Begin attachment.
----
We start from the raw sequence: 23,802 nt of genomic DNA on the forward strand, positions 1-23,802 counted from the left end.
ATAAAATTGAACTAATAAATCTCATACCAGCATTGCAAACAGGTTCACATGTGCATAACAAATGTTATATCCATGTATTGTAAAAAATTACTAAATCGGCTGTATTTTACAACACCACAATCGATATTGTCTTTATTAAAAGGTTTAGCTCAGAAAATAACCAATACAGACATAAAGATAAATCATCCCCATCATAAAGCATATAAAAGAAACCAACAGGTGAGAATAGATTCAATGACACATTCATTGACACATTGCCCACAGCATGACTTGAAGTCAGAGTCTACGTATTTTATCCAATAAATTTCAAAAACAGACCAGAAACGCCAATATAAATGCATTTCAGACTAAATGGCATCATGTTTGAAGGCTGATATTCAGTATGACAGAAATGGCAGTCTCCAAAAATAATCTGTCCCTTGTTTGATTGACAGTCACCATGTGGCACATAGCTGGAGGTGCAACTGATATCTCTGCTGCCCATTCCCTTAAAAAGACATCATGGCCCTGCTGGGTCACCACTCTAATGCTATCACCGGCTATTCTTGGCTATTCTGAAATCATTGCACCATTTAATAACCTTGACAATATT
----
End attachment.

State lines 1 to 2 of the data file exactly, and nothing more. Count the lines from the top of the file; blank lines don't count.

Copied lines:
We start from the raw sequence: 23,802 nt of genomic DNA on the forward strand, positions 1-23,802 counted from the left end.
ATAAAATTGAACTAATAAATCTCATACCAGCATTGCAAACAGGTTCACATGTGCATAACAAATGTTATATCCATGTATTGTAAAAAATTACTAAATCGGCTGTATTTTACAACACCACAATCGATATTGTCTTTATTAAAAGGTTTAGCTCAGAAAATAACCAATACAGACATAAAGATAAATCATCCCCATCATAAAGCATATAAAAGAAACCAACAGGTGAGAATAGATTCAATGACACATTCATTGACACATTGCCCACAGCATGACTTGAAGTCAGAGTCTACGTATTTTATCCAATAAATTTCAAAAACAGACCAGAAACGCCAATATAAATGCATTTCAGACTAAATGGCATCATGTTTGAAGGCTGATATTCAGTATGACAGAAATGGCAGTCTCCAAAAATAATCTGTCCCTTGTTTGATTGACAGTCACCATGTGGCACATAGCTGGAGGTGCAACTGATATCTCTGCTGCCCATTCCCTTAAAAAGACATCATGGCCCTGCTGGGTCACCACTCTAATGCTATCACCGGCTATTCTTGGCTATTCTGAAATCATTGCACCATTTAATAACCTTGACAATATT